Virginia Gov. Ralph Northam is facing backlash yet again after he referred to slaves as “indentured servants” in a recent interview.
Northam — who is already facing mounting pressure to step down after becoming embroiled in a racist photo scandal — was on CBS This Morning earlier this week when he told host Gayle King that the slaves who came to Virginia from Africa in the 17th century were “indentured servants.”
“We are now at the 400-year anniversary – just 90 miles from here in 1619, the first indentured servants from Africa landed on our shores in Old Point Comfort, what we now call Fort Monroe,” he said.
Virginia Gov. Ralph Northam: “We are now at the 400-year anniversary — just 90 miles from here in 1619. The first indentured servants from Africa landed on our shores in Old Point Comfort, what we call now Fort Monroe, and while—”@GayleKing: “Also known as slavery” pic.twitter.com/AiX96MU1rJ
— CBS This Morning (@CBSThisMorning) February 10, 2019
The Democrat was quickly interrupted by King, who clarified that said “servants” were actually slaves.
In response to the comment, some used social media to express their disgust.
Words like “Indentured servant” is how people try to erase the pain and horrors of slavery. It is how they think it harmless to wear blackface. @RalphNortham is done. If he won’t resign, he needs to be forced out. https://t.co/2MfDIFtdX6
— Julissa Arce (@julissaarce) February 10, 2019
“Words like ‘Indentured servant’ is how people try to erase the pain and horrors of slavery. It is how they think it harmless to wear blackface. @RalphNortham is done. If he won’t resign, he needs to be forced out,” author Julissa Arce tweeted.
Responding to the new wave of backlash, the politician said in a statement to CBS News that he recently spoke on the matter at an event, and in that instance, referred to the Africans as “enslaved.” He claimed that he changed his terminology upon receiving advice from a historian.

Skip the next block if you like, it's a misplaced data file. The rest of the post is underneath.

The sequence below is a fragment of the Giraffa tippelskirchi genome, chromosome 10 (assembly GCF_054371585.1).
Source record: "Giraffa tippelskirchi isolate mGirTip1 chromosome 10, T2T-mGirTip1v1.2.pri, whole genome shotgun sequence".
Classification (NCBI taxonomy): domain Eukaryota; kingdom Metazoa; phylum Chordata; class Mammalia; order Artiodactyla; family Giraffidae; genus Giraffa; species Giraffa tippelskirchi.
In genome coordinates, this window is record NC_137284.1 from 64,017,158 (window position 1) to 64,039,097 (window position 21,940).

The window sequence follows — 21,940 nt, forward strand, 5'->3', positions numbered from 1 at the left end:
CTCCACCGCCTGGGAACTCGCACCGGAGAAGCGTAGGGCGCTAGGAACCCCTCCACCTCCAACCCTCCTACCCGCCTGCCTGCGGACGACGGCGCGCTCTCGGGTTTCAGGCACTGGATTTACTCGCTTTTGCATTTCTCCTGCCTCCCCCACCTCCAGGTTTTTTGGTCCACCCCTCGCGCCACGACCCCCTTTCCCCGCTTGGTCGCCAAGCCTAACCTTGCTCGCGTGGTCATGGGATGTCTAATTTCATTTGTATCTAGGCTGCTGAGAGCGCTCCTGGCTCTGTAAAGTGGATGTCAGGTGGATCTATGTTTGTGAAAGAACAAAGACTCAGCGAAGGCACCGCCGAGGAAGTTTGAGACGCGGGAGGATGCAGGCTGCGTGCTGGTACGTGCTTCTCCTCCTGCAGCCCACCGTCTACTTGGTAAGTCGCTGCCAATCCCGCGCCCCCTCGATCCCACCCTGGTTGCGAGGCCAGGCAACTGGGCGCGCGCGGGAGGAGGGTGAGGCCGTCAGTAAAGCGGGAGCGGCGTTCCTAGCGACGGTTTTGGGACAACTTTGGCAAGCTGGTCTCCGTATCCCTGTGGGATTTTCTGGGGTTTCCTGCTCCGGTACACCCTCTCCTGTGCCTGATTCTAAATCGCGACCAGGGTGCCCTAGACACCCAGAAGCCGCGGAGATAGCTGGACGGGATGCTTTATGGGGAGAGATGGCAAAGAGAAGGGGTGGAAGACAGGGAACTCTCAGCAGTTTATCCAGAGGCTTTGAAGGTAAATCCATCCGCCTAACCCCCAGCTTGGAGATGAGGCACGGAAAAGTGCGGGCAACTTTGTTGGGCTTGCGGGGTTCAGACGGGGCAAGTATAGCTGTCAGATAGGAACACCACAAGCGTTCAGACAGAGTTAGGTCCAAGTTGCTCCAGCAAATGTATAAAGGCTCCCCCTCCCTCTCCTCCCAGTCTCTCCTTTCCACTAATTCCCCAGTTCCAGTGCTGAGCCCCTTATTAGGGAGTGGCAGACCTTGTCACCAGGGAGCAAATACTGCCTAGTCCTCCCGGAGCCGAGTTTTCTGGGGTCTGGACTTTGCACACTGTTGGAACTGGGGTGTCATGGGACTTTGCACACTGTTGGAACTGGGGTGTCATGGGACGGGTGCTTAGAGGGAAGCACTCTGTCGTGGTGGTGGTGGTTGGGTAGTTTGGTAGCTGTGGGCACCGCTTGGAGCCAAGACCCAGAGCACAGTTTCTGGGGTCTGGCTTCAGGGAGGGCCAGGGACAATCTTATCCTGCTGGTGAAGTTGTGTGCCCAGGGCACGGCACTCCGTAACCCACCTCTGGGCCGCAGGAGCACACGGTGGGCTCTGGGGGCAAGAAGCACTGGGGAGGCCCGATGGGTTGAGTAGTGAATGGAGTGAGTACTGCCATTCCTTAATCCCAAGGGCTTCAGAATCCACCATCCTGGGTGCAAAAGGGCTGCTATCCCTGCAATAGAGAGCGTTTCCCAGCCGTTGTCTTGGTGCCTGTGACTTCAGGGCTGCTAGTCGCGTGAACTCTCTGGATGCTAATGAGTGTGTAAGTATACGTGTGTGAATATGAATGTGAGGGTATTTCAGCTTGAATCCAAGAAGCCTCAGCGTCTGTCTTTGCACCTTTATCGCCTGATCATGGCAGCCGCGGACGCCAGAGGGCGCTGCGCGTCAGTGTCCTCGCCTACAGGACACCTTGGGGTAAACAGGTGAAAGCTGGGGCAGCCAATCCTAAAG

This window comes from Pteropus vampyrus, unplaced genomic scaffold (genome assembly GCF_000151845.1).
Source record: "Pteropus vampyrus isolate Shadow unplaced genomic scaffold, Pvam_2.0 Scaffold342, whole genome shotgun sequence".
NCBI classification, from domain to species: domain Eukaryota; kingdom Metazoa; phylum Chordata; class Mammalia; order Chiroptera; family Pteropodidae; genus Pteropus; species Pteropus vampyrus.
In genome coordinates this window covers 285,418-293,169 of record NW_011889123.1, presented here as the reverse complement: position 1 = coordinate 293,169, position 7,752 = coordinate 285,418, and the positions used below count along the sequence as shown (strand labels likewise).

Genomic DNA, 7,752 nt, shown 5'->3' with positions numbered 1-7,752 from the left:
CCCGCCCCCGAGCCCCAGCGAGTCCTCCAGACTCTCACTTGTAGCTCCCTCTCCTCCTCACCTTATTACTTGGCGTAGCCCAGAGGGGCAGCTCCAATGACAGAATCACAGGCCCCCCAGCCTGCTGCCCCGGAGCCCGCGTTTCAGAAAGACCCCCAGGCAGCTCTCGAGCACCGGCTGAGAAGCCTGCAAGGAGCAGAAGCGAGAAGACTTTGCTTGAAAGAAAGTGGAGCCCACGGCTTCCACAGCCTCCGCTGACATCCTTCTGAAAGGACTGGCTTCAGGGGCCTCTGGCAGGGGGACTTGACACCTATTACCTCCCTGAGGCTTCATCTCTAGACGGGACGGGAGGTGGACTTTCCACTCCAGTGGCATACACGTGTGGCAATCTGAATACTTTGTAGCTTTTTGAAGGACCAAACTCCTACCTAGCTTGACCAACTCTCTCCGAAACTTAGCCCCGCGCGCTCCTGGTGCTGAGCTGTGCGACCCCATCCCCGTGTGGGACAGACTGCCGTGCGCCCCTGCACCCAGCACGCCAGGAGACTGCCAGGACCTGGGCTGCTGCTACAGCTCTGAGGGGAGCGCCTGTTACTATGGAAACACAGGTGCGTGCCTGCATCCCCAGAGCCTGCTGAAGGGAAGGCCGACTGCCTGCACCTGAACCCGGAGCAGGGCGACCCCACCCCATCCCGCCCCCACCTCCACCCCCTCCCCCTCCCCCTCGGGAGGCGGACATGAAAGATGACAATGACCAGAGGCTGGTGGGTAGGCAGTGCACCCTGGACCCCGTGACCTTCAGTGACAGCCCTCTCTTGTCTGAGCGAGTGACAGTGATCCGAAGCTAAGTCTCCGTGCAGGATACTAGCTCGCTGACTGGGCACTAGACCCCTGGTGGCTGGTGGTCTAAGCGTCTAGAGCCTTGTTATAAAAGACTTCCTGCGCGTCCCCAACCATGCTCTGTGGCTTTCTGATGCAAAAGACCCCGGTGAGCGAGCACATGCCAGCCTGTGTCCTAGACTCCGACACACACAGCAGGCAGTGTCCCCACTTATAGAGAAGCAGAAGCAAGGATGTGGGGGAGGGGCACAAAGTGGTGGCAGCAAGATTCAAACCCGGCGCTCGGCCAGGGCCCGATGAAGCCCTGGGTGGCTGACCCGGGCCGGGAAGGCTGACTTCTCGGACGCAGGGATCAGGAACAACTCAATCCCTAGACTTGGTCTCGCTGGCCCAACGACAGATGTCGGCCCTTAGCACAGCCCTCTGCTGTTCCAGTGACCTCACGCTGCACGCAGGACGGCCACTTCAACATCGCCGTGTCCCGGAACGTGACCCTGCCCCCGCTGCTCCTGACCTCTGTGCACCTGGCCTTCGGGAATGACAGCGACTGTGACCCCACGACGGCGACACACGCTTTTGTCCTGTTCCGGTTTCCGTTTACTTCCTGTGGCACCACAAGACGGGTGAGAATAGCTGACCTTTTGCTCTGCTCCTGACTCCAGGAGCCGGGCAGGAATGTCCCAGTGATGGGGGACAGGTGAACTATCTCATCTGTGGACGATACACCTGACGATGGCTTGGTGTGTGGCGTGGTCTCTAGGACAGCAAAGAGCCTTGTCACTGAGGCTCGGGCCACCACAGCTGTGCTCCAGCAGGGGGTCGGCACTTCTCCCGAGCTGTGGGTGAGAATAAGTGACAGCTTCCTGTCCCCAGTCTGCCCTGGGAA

“During a recent event at Fort Monroe I spoke about the arrival of the first Africans in Virginia and referred to them in my remarks as enslaved,” the statement read. “A historian advised me that the use of indentured was more historically accurate — the fact is, I’m still learning and committed to getting it right.”
According to the National Museum of African American History & Culture, slaves were “sometimes” treated more like indentured servants — whose negotiated contracts determined an end to their service in advance — prior to 1641, when Massachusetts became the first colony to legalize slavery.
RELATED: Virginia Gov. Says He Knew Blackface Was Wrong But Amid Scandal, ‘Reality Has Really Set In’
Northam — a physician and former State Senator who was sworn into office last month — has repeatedly declared his intentions to remain the governor of Virginia, despite intense fallout over a yearbook photo featuring a man in blackface and a man wearing a KKK robe.
“Virginia needs someone that can heal. There’s no better person to do …read more